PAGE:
Rep. Daniel Lipinski said Wednesday he would support protecting young undocumented immigrants faced with losing their temporary legal status if such legislation reaches the House floor for a vote.

Lipinski’s statement was viewed as a minor breakthrough for Illinois religious and business groups trying to win support for the 800,000 immigrants who were protected under former President Barack Obama’s Deferred Action for Childhood Arrivals (DACA) program.

President Donald Trump has said he will allow the DACA program to expire March 5. That would leave its recipients, the children of illegal immigrants often known as DREAMers, subject to losing their work permits and to possible deportation. Such an outcome would be an outrage.

Lipinski has been the only Illinois Democrat not committed to supporting DACA. He voted against its forerunner, the DREAM Act, when it was brought to a vote in 2010.

Like his father before him, Rep. Bill Lipinski, the younger Lipinski has hewed to the conservative end of the Democratic Party.

OPINION

But faced with a likely primary challenge from the party’s progressive wing, Dan Lipinski may be trying to evolve.

“I support DACA if it comes to the floor for a vote,” he told me by phone Wednesday after I sought to clarify his position.

The congressman said he has been working with a bi-partisan group of lawmakers to work out a deal along the lines discussed by Trump and Democratic legislative leaders tying DACA to increased border security.

He said the increased security he favors does not include a border wall or “internal enforcement.”

“I think it makes sense. That’s the way to get this done right now,” Lipinski said.

“But if something is brought to the floor to protect the DACA recipients, I do support that,” he added.

That may be a relatively safe offer for Lipinski to make.

Republican leaders have shown no inclination to move the DACA legislation without other immigration concessions.

Democrats are demanding a “clean bill” on DACA and have recently threatened to withhold Democratic votes from legislation needed to authorize continued federal spending, which could cause a partial government shutdown.

Rep. Luis Gutierrez of Chicago, in announcing his decision this week not to seek re-election, said he will not vote for the spending authorization until those imperiled by the DACA repeal are protected.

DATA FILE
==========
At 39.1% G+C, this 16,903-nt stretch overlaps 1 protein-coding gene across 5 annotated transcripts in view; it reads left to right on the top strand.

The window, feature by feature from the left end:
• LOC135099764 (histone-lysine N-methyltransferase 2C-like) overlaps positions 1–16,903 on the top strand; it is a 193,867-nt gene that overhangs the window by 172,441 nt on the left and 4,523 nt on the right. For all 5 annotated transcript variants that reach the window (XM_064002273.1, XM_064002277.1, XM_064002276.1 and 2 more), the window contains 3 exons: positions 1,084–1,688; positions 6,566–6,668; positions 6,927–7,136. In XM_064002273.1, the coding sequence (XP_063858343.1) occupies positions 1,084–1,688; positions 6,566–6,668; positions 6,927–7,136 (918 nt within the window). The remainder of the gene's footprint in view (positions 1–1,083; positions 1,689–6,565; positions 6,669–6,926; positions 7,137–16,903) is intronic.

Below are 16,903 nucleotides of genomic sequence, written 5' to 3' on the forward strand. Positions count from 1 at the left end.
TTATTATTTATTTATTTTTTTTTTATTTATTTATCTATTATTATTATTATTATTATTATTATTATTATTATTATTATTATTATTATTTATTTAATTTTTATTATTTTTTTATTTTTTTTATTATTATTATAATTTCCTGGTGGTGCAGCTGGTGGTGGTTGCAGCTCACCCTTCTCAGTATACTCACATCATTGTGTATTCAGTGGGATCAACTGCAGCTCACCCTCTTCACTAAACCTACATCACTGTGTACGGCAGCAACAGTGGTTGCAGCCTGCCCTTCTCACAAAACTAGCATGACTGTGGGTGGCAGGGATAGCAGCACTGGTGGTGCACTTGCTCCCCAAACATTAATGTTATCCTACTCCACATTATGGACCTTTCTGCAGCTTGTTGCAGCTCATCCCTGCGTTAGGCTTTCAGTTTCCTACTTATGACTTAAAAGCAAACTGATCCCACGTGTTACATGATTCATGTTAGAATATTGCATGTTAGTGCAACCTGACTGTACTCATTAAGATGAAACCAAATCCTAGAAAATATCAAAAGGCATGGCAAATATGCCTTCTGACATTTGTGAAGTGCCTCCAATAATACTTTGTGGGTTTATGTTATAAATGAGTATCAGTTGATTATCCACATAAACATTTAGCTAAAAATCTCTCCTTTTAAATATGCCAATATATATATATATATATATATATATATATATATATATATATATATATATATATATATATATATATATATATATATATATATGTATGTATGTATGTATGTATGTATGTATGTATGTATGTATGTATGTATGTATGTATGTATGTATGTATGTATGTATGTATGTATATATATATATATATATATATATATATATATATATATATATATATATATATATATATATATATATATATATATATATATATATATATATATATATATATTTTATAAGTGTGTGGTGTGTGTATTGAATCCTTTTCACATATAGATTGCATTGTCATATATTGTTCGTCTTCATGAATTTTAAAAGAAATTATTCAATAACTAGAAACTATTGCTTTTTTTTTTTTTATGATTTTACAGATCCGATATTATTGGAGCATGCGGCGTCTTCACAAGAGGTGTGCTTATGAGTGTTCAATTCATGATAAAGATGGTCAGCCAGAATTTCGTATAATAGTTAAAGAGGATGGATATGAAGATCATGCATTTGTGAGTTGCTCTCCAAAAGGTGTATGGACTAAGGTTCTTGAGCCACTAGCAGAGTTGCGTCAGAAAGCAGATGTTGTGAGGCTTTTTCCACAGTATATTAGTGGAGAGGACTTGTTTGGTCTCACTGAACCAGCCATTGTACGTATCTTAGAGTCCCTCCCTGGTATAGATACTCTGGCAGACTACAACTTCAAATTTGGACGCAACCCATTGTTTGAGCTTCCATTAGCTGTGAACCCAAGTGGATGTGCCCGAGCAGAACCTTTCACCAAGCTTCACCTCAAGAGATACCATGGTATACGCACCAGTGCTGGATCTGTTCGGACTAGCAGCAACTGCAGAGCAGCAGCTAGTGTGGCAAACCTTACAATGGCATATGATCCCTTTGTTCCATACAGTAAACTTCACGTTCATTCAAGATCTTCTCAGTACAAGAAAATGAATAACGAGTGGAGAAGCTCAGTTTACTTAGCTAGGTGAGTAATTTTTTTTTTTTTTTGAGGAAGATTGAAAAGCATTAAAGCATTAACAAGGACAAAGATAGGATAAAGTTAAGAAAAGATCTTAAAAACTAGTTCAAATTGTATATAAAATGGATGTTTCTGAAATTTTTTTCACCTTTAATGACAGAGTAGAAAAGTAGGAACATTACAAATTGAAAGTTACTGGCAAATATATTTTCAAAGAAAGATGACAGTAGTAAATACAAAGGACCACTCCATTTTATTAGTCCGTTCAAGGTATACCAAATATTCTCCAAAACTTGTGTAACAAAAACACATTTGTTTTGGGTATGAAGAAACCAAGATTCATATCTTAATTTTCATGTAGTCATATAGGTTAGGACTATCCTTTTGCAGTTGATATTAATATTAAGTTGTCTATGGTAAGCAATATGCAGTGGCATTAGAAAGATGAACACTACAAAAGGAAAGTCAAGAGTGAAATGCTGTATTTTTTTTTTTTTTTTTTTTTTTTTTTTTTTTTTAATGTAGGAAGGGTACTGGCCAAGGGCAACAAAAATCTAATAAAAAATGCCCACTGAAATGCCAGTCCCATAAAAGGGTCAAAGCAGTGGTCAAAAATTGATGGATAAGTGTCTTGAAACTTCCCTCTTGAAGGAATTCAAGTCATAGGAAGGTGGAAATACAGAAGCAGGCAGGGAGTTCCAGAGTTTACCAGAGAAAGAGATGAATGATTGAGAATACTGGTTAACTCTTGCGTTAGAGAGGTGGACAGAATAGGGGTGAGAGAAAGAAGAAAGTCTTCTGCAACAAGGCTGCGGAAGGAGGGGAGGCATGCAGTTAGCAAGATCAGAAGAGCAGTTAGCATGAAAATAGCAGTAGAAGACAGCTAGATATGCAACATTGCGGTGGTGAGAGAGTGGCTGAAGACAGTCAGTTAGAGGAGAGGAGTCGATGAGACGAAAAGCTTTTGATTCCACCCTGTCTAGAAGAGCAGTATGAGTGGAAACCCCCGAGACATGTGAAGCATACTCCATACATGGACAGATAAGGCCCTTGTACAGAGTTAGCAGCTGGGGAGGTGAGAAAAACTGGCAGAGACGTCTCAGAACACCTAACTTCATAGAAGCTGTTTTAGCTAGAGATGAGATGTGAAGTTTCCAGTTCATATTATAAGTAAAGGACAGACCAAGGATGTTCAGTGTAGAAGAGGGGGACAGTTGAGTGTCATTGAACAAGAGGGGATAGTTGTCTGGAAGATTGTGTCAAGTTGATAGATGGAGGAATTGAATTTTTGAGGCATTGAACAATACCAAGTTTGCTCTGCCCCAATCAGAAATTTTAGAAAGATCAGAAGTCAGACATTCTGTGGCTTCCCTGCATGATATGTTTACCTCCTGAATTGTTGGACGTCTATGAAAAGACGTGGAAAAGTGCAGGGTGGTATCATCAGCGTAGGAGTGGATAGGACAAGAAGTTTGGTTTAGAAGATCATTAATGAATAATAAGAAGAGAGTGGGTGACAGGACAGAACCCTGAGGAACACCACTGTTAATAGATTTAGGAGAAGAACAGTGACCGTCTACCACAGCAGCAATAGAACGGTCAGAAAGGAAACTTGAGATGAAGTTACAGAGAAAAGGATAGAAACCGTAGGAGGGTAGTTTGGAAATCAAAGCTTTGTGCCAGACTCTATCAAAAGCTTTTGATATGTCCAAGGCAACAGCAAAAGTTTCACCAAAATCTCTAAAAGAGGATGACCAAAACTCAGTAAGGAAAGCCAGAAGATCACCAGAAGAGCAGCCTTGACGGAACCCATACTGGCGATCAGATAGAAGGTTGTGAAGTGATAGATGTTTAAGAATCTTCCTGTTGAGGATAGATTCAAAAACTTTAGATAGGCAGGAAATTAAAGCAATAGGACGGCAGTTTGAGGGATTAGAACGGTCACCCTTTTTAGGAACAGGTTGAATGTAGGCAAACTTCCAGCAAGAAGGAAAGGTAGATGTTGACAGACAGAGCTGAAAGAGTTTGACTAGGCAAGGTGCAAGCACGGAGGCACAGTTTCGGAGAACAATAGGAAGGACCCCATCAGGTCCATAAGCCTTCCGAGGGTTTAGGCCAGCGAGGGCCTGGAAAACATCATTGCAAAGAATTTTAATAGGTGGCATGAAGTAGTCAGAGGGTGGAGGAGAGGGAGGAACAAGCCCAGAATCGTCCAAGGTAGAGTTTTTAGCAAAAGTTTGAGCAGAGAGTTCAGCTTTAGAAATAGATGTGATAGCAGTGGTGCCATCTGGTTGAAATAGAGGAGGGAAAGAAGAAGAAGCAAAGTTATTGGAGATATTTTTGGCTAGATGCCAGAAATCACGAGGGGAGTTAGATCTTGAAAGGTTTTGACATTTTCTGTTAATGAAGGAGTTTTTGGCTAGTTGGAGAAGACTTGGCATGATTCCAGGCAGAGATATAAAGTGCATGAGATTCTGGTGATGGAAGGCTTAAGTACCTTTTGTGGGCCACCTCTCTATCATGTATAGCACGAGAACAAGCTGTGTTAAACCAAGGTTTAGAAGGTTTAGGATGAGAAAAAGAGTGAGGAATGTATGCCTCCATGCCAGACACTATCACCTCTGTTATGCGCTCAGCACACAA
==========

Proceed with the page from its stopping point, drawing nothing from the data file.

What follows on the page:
But he seemed skeptical his party’s Congressional leaders, Nancy Pelosi and Chuck Schumer, will follow through on the threats, suggesting they might be just as happy to let Republicans take the blame for the ensuing mess.

Republicans control a majority in both chambers of Congress but don’t have enough votes to pass the spending measures on their own.

The current funding bill is set to expire Dec. 8.

Regardless of that deadline, immigration activists are pushing hard for a vote before the end of the year to keep the issue from bleeding into the 2018 election season, which could make Republican support even less likely.

In addition to Lipinski, Rep. Peter Roskam, a Republican who represents the western suburbs, has been receiving extra attention. Roskam’s constituents include 2,700 DACA recipients, the most of any Illinois congressional district represented by a Republican.

Rep. Peter Roskam, R-Ill., makes a point as the House Ways and Means Committee begins the markup process of the GOP’s far-reaching tax overhaul, on Capitol Hill in Washington, Monday, Nov. 6, 2017. (AP File Photo/J. Scott Applewhite)

A group of religious leaders held an hour-long conference call earlier this week with Roskam to seek his support for the DACA legislation. Roskam declined.

“He was very gracious, but he was noncommittal. He said he thinks it has to be tied to increased border security,” said Father Corey Brost, representing Priests for Justice for Immigrants.

On Wednesday afternoon, Roskam was scheduled to speak with Exelon chairman-emeritus John Rowe, who is co-chairman of the Illinois Business Immigration Council.

“I would like to see Peter show a little more courage on this issue,” said Rowe, a Republican who fights for immigration reform as both an economic and moral issue.

Rowe believes that “if the bill just comes to the floor, I think virtually every Illinois congressman will support it.”